Balfour reads Yengeni the 'riot act'
Fraud convict Tony Yengeni received two high-profile visitors at the Malmesbury Prison on Sunday â€’- African National Congress deputy president Jacob Zuma and Minister of Correctional Services Ngconde Balfour.
While Zuma’s visit was a social one, Balfour’s was official, the Department of Correctional Services (DCS) said in a statement.
Balfour visited Yengeni to brief the former ANC chief whip on his parole conditions ahead of his release on Monday.
“As the political head of the department who is the most senior accountable leader of DCS, Minister Ngconde Balfour had to personally read the ‘riot act’ to Mr Yengeni to ensure that he is fully informed of the rules and obligations of placement under correctional supervision,” the statement read.
“The minister has a responsibility to ensure that he takes full responsibility for any action that have to be taken whilst an offender of Mr Yengeni’s nature is serving correctional supervision.”
The department said Yengeni’s placement under correctional supervision “places the offender effectively under house arrest within the confines of very strict regulations”.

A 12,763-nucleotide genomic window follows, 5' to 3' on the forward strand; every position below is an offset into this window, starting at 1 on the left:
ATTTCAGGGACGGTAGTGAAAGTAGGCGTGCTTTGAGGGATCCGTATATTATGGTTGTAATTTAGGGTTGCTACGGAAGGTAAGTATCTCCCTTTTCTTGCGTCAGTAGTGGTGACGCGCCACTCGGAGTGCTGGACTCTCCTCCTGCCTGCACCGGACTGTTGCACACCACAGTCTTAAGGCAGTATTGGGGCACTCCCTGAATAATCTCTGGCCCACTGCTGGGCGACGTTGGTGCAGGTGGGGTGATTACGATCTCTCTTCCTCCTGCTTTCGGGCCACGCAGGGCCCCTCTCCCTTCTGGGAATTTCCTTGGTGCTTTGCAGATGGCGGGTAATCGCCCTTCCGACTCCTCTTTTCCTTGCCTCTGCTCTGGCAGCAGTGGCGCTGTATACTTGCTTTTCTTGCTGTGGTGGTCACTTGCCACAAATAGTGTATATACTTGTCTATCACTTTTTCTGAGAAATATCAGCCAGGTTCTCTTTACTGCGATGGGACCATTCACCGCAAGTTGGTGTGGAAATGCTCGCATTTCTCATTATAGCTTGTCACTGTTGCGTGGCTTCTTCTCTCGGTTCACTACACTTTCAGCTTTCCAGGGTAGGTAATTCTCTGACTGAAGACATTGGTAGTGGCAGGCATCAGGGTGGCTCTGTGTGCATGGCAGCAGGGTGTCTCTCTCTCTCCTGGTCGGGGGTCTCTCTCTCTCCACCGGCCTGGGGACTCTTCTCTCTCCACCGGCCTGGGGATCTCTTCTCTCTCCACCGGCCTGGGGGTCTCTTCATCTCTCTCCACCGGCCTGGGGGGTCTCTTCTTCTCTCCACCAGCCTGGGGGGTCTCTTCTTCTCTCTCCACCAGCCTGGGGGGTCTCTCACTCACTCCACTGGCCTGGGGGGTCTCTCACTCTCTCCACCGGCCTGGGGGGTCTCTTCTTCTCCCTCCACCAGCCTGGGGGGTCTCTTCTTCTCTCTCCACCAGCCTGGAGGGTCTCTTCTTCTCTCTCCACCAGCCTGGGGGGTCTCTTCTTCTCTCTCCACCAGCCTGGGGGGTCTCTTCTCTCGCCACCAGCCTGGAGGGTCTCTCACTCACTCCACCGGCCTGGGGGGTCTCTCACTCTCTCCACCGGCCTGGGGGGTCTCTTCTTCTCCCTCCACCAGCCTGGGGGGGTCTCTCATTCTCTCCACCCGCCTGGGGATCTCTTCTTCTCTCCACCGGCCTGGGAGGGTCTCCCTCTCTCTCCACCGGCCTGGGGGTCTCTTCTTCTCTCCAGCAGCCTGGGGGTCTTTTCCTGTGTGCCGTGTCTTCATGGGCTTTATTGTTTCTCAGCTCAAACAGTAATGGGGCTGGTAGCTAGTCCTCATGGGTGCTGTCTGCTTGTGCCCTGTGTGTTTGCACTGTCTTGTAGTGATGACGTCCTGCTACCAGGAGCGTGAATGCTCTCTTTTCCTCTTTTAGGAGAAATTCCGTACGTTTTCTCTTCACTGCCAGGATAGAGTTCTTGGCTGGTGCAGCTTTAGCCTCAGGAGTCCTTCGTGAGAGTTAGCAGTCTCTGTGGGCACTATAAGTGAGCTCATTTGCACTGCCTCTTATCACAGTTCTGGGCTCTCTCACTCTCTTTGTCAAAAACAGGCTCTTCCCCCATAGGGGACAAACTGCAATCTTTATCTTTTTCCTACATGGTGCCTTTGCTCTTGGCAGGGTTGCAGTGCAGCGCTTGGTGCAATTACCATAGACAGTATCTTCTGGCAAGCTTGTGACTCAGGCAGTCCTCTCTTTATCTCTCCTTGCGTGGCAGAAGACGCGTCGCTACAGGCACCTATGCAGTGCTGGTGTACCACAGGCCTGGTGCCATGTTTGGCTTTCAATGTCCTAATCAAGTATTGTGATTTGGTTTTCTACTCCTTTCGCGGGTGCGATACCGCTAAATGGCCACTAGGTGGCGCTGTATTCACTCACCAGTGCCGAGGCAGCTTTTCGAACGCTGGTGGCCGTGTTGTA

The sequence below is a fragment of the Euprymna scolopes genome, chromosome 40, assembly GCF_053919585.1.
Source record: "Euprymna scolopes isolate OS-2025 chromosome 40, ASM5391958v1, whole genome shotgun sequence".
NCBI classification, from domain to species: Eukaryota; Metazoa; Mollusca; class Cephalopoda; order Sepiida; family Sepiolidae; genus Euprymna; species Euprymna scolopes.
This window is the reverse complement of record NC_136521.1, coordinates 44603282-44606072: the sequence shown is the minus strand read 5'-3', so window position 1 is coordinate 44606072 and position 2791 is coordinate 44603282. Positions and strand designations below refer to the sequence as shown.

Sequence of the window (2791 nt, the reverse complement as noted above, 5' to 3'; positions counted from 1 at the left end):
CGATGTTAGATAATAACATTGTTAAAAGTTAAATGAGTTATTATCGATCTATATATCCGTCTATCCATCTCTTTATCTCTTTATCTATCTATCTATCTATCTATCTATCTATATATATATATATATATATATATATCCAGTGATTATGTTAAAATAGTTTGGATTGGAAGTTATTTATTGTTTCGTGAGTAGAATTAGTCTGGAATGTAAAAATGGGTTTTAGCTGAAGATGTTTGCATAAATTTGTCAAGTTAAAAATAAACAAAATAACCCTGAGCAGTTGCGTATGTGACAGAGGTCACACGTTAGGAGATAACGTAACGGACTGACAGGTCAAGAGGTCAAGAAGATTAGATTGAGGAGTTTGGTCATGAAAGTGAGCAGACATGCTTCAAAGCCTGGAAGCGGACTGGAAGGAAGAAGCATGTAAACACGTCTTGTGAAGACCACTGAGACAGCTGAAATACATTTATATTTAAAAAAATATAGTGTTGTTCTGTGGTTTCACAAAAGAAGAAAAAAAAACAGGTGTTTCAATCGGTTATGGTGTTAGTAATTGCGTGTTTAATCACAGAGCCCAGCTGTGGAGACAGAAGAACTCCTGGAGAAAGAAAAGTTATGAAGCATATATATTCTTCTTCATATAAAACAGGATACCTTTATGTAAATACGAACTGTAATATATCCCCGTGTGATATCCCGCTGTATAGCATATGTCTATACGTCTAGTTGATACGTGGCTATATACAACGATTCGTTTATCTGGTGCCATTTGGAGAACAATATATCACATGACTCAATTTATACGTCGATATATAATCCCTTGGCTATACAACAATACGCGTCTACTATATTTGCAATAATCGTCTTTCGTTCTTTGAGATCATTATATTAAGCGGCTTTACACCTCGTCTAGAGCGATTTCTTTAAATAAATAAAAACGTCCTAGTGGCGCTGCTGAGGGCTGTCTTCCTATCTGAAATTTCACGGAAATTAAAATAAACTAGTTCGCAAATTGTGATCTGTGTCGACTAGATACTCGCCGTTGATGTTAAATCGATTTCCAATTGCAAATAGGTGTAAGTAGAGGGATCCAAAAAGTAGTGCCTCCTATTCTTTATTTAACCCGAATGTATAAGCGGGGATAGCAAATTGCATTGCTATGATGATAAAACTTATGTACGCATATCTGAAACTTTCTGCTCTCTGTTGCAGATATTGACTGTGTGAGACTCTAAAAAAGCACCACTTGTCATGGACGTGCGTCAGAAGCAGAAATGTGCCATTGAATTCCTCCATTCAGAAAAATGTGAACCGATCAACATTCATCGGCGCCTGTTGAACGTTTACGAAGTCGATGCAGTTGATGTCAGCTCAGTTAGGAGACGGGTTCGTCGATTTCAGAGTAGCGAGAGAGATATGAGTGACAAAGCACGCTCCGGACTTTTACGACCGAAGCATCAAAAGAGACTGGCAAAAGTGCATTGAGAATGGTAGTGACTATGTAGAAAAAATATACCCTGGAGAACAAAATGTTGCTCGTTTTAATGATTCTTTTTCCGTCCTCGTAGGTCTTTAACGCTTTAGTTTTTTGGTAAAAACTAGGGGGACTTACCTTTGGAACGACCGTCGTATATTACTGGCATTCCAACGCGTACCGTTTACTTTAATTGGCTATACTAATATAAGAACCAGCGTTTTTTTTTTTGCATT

It said Yengeni would be under correctional supervision until 2008, after which he will be allowed to lead a “normal life without any restriction”.
Convicted in 2003 of defrauding Parliament by failing to disclose a 47% discount on a luxury 4X4 Mercedes-Benz, Yengeni has served only a fraction of his four-year prison sentence.
Media reports said Yengeni switched loyalties to Zuma because he felt hard done by ANC faithfuls and former National Prosecuting Authority boss Bulelani Ngcuka after unsuccessful attempts to clinch a plea bargain.
Zuma also faced corruption charges relating to the arms deal but had his case struck of the roll by Judge Herbert Msimang in September 2006.
Yengeni was present at one of Zuma’s court appearances in Pietermaritzburg.
Yengeni is expected to receive a warm welcome when he is released on Monday.
The ANC has indicated that several of its senior leaders in the Western Cape will be there to greet him.
He will then proceed to his father’s house in Gugulethu where a traditional cleansing ceremony will be held.
There have been claims of preferential treatment for Yengeni.
It was reported that he was staying in a specialised hospital cell and he was allowed a visit home after serving about two months of his sentence.
Earlier this month it was reported that he was allowed to hold a private Christmas party where his wife brought him a meal which they shared behind closed doors while other prisoners had to be content with the prison kitchen’s food on Christmas Day. - Sapa